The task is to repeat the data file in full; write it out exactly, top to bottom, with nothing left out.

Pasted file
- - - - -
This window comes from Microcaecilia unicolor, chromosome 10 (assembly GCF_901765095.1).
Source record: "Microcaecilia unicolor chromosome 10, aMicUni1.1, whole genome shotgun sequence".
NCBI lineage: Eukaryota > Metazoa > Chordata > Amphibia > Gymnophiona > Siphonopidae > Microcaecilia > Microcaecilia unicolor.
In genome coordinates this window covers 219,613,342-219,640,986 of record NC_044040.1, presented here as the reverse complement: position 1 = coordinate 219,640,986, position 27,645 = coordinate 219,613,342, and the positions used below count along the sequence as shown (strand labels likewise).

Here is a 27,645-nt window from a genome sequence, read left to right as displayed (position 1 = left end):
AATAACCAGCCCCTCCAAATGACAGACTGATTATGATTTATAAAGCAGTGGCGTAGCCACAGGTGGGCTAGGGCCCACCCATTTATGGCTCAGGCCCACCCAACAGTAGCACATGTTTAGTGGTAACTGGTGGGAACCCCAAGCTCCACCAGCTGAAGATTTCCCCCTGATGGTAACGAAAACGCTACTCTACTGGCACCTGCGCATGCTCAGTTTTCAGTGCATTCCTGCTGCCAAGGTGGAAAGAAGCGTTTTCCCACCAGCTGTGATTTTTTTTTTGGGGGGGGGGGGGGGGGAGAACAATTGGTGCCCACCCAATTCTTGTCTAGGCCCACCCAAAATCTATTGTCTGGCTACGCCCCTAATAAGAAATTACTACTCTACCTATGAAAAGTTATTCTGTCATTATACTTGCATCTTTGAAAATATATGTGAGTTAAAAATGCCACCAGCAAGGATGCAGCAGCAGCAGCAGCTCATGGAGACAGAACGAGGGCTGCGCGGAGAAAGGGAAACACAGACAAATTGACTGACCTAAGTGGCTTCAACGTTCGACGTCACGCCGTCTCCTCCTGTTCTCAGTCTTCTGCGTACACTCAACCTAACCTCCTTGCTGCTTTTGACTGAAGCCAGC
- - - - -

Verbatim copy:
This window comes from Microcaecilia unicolor, chromosome 10 (assembly GCF_901765095.1).
Source record: "Microcaecilia unicolor chromosome 10, aMicUni1.1, whole genome shotgun sequence".
NCBI lineage: Eukaryota > Metazoa > Chordata > Amphibia > Gymnophiona > Siphonopidae > Microcaecilia > Microcaecilia unicolor.
In genome coordinates this window covers 219,613,342-219,640,986 of record NC_044040.1, presented here as the reverse complement: position 1 = coordinate 219,640,986, position 27,645 = coordinate 219,613,342, and the positions used below count along the sequence as shown (strand labels likewise).

Here is a 27,645-nt window from a genome sequence, read left to right as displayed (position 1 = left end):
AATAACCAGCCCCTCCAAATGACAGACTGATTATGATTTATAAAGCAGTGGCGTAGCCACAGGTGGGCTAGGGCCCACCCATTTATGGCTCAGGCCCACCCAACAGTAGCACATGTTTAGTGGTAACTGGTGGGAACCCCAAGCTCCACCAGCTGAAGATTTCCCCCTGATGGTAACGAAAACGCTACTCTACTGGCACCTGCGCATGCTCAGTTTTCAGTGCATTCCTGCTGCCAAGGTGGAAAGAAGCGTTTTCCCACCAGCTGTGATTTTTTTTTTGGGGGGGGGGGGGGGGGAGAACAATTGGTGCCCACCCAATTCTTGTCTAGGCCCACCCAAAATCTATTGTCTGGCTACGCCCCTAATAAGAAATTACTACTCTACCTATGAAAAGTTATTCTGTCATTATACTTGCATCTTTGAAAATATATGTGAGTTAAAAATGCCACCAGCAAGGATGCAGCAGCAGCAGCAGCTCATGGAGACAGAACGAGGGCTGCGCGGAGAAAGGGAAACACAGACAAATTGACTGACCTAAGTGGCTTCAACGTTCGACGTCACGCCGTCTCCTCCTGTTCTCAGTCTTCTGCGTACACTCAACCTAACCTCCTTGCTGCTTTTGACTGAAGCCAGC